LONDON (Reuters) – Shareholders in Britain’s Rolls-Royce <RR.L> approved the aero-engine maker’s 2 billion pound ($2.61 billion) rights issue on Tuesday that will bolster the company’s finances after the pandemic stopped planes flying.
The approval of the capital raise boosts the group’s total liquidity by 5 billion pounds by unlocking extra debt options, including 2 billion pounds from a bond issued earlier this month and an extra 1 billion pounds from a two-year bank loan.
Airlines pay Rolls based on how many hours its engines fly and a plunge in flying during the crisis has put Rolls’ finances under intense scrutiny.
But on announcing the rights issue plan at the start of October, CEO Warren East said securing the new shareholder funds and extra debt would take “any liquidity questions off the table through this crisis”.
A statement published on Tuesday showed that 99.5% of shareholders approved the rights issue plan, confirming comments from the chairman earlier that the result was passed overwhelmingly.
Shares in Rolls-Royce traded down 1% at 223 pence by 1308 GMT, reversing the 2% rise immediately after the meeting. The stock is up 75% since Sept.30, the day before the capital raise was announced. Overall, it has lost two-thirds of its value this year.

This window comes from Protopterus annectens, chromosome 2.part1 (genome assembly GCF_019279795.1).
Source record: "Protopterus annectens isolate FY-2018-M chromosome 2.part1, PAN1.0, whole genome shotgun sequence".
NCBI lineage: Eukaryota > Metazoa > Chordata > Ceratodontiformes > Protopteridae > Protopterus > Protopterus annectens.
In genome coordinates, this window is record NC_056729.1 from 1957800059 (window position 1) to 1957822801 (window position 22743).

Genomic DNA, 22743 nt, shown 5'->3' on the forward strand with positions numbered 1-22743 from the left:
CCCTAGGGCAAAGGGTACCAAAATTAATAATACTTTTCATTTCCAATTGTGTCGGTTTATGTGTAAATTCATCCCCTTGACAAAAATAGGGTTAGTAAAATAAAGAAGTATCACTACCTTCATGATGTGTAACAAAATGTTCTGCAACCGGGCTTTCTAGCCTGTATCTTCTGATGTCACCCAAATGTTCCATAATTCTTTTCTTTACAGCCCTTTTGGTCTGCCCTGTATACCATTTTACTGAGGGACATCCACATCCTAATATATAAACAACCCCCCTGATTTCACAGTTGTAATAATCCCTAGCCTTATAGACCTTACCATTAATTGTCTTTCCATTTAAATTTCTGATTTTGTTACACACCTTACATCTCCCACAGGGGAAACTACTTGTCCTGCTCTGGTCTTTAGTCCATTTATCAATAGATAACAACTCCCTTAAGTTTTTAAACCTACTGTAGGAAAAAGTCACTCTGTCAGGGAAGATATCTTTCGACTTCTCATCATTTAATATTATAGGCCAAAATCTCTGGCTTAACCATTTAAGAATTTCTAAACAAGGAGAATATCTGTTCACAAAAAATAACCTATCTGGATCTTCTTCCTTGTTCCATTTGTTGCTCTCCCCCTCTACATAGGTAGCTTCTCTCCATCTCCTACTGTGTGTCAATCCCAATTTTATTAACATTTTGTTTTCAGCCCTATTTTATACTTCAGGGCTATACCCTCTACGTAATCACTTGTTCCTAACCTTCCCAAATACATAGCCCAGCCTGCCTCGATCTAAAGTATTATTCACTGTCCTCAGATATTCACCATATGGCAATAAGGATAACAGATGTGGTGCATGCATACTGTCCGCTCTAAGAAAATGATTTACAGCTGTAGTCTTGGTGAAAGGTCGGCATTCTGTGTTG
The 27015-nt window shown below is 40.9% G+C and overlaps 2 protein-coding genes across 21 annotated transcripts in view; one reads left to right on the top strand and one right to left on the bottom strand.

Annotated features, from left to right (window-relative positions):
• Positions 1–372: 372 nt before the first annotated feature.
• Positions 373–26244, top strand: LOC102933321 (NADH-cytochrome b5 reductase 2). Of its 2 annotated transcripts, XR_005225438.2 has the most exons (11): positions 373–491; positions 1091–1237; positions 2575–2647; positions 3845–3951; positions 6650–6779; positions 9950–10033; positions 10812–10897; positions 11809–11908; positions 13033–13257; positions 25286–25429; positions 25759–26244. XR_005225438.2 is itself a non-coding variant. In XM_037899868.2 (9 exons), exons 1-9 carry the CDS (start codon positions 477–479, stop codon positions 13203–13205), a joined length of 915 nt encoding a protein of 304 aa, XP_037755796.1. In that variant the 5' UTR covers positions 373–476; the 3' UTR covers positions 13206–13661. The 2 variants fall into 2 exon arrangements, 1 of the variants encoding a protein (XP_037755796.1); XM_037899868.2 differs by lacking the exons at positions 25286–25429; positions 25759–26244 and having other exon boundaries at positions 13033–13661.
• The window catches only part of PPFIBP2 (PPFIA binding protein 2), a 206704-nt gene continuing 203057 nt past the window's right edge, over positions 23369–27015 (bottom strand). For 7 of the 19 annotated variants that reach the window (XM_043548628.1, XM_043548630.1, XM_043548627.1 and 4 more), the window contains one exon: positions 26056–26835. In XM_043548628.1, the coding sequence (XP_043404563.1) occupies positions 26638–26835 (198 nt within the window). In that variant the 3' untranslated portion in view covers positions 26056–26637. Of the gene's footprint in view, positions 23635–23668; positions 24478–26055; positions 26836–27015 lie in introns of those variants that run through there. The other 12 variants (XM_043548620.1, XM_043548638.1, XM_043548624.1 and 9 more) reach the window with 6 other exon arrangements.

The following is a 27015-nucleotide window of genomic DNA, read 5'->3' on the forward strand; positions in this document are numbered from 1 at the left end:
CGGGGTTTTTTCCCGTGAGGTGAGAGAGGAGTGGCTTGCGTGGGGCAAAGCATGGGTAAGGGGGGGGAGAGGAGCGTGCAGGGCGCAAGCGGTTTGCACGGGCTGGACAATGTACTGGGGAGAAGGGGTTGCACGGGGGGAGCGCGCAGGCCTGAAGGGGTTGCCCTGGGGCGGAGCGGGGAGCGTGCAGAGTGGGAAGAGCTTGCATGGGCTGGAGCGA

Under the terms of the rights issue, investors can buy 10 new shares for every three they own at 32 pence each, a 41% discount to the theoretical ex-rights price.
East told the meeting on Tuesday that the company had been right to go ahead with the equity raise, instead of waiting.
“We didn’t want to put the business and our shareholders’ interests at risk by gambling on what the situation might look like in the middle of next year,” East said.
Investors are backing East’s plan to help the company ride out COVID-19 through cost cuts of 1.3 billion pounds, including axing 9,000 jobs and closing factories to adjust to lower demand from airline customers that fly with Rolls engines on Boeing 787s and Airbus 350s.
Rolls also plans temporary shut-downs at factories and to reduce working hours and benefits as part of the those cost-cutting plans, the Financial Times reported.
The company’s chairman Ian Davis said that Rolls’ successful bond issue last week, when it raised double its 1 billion pound target following strong demand, meant it would not for now need to use an extension of a British government-backed guarantee on another loan.
Demand for the bond issue showed “the effectiveness of this equity raise in reassuring debt markets,” Davis said.
(Reporting by Sarah Young; Editing by Paul Sandle and Barbara Lewis)